Blurbs & Reviews

Tim Farrington (THE MONK DOWNSTAIRS) made Sandra want to swoon with this review:

I finished The Awful Mess with that wonderful/melancholy sense you get finishing a good book, of a kind joy mixed with sadness that it was over. It is such a lovely novel, in the classic way, with interesting, exquisitely human characters deftly drawn and fascinating in all their particularity, and a story that keeps the pages turning. Despite the comic recurrent note from the characters, that “This isn’t The Scarlet Letter, after all!” this is in fact a book in lovely dialogue with Hawthorne’s story, a New England story of a fiercely independent heroine struggling for a life worthy of aspirations, and her entwinement, in a small town, with a minister of the Lord, among others; and so a story of conscience, passion, and hypocrisy, of souls tested not only the fire of moral truths but in the glaring but often unilluminating light of a tiny community’s gossip, prejudices, and presumptions.

Mary Bellamy is wonderfully contemporary, and utterly sympathetic character, and her growth in both knowledge and self-knowledge throughout the book gives us some of the novel’s most satisfying substance. As a self-described “heathen” with a sharp mind, a good heart, and a wicked sense of humor, she also acts as a sort of acid test for the varieties of faith she encounters, and when she falls by the wayside to a violent catastrophe,it is through her eyes that we see the parable of the Good Samaritan enacted in fresh contemporary garb, with vivid and specific contemporary characters. And Mary herself, through her struggles, comes to see the real difference between the sheep and the goats: there is bathwater aplenty in this unsparing look at human piety and human self-delusion, but there is a baby as well, and a lovely awareness of that real heart of humanity is one of the many things that make the novel so completely satisfying.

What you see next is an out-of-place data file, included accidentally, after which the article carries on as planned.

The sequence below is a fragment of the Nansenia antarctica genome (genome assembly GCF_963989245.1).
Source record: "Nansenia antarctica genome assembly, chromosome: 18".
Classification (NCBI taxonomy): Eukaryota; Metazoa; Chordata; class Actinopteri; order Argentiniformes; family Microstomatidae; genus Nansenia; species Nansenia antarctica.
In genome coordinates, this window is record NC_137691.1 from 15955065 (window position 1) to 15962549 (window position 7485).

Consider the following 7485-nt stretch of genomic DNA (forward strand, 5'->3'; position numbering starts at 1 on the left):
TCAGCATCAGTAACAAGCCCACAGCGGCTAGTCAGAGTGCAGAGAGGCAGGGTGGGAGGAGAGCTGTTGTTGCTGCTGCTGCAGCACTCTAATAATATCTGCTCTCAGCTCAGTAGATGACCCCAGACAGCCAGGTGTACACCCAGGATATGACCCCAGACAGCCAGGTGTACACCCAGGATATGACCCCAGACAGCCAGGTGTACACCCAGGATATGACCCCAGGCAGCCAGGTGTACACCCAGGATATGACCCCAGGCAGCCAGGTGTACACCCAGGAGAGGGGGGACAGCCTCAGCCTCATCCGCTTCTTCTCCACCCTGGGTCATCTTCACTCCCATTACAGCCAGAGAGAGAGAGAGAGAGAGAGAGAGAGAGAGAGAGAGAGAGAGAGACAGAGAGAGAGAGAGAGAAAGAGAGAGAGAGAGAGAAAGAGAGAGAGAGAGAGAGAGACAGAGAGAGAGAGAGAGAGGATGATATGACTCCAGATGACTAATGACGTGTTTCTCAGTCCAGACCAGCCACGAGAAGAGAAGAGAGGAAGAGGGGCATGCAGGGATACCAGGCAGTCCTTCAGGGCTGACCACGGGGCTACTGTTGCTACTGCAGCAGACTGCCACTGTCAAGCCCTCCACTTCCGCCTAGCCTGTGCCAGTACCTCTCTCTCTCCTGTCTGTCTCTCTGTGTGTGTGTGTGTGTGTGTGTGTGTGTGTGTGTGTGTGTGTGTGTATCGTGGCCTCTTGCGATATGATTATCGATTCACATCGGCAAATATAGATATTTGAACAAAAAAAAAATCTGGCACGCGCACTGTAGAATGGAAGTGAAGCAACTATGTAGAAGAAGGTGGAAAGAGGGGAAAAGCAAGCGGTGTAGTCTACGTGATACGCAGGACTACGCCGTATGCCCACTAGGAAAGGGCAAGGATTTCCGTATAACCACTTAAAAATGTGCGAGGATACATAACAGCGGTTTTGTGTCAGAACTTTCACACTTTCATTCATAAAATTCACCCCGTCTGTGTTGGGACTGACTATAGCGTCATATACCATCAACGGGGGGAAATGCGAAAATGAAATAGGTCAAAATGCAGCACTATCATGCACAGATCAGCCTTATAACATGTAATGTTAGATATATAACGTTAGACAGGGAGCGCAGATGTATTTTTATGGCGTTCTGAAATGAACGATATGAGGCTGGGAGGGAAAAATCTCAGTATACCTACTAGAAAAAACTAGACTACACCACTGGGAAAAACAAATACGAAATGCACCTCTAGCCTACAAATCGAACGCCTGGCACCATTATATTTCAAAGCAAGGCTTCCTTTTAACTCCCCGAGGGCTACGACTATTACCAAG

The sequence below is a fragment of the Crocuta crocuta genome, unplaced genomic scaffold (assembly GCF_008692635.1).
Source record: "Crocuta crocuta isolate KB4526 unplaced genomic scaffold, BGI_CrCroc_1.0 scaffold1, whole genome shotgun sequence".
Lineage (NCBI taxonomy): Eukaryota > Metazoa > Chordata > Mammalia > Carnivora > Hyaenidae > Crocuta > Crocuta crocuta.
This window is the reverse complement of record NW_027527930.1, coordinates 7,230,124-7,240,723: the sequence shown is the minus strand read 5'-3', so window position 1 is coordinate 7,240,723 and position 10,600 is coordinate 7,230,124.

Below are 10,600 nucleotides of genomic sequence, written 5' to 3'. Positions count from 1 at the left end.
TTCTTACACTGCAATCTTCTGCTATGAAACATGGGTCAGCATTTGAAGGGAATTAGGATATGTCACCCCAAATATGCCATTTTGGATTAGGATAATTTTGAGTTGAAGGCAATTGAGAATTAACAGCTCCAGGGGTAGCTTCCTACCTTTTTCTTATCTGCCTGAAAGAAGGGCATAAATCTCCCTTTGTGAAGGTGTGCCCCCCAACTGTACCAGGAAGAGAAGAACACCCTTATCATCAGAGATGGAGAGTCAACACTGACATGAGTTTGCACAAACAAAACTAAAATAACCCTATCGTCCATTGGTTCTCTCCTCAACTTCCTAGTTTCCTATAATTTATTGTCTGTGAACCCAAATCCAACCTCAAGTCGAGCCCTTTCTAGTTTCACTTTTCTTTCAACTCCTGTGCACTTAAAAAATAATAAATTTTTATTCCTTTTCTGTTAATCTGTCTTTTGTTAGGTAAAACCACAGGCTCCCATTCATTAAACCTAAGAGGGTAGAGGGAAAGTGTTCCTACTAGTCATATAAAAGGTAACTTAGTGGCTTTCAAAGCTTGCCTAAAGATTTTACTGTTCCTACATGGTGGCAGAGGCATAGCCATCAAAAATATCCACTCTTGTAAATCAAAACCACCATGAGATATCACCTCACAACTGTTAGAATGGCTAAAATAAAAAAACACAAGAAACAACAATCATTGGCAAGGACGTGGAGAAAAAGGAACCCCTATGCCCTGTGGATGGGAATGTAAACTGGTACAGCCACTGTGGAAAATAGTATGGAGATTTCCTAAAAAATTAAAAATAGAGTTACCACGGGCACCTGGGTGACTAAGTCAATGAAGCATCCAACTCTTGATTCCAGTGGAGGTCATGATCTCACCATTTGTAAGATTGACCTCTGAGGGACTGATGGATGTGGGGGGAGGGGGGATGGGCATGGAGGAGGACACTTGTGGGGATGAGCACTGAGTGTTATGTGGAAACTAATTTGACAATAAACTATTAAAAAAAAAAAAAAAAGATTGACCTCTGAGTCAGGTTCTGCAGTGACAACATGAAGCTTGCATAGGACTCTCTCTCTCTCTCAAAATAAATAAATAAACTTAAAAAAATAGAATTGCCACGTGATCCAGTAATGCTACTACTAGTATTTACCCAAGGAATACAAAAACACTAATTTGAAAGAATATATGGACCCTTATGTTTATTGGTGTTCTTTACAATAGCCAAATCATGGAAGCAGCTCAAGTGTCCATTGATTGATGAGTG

It puts me in mind of Jane Austen, the moral mathematics here, that almost algebraic Austenesque precision in the characters ultimately reaping what they sow, and paying to the last farthing, is so strong and rings so exquisitely true in every case.

It’s wonderful, in short! It renews me as a reader, to enjoy a book so much; and as a writer, see it done so well.”

Tim Farrington, author of The Monk Downstairs and Lizzie’s War

The Awful Mess was an engrossing, well written story. It’s made more so for being so easy to believe it could really happen. I just hope it doesn’t happen to anyone I know.

BigAl from BigAl’s Books and Pals

This lovely and humorous love story is about a book editor who moves to a small New England town after her divorce. She quickly learns just how small the new town is when she realizes she’s the only eligible woman for miles around. She is pursued by the town’s police officer and the priest of the local church. But, Mary is true to her beliefs and stubborn, and fends off both men as well as she can. All of the townspeople are rendered in delicate and careful detail. This funny and witty novel brings to vivid life the small New England town with its religious beliefs and rowdy bars, all viewed through the lens of an endearing and intelligent woman.

Publishers Weekly – review of the ABNA submission manuscript (which is the same as the Amazon book, minus two graphic sex scenes)

Whether you’re the kind of reader who reads on the run, devouring delicious novels and never looking back, or the kind of reader who savors beautiful language, ironic dialogue and subtle commentary on the human condition, you will fall in love with the heroine of this book by the end of page one. Wonderfully written and slyly plotted, “The Awful Mess” follows the emotional and spiritual journey of Mary Bellamy from loneliness and rejection to love and redemption with surprising twists and turns. A word of warning: any female reader who prides herself on her self-honesty will find herself duly out-performed by our irresistible heroine (and may even envy Mary’s awful mess!).

Lucia Nevai, author of Salvation

Click here for the U.S. Amazon reviews.

Click here for the U.K. Amazon reviews.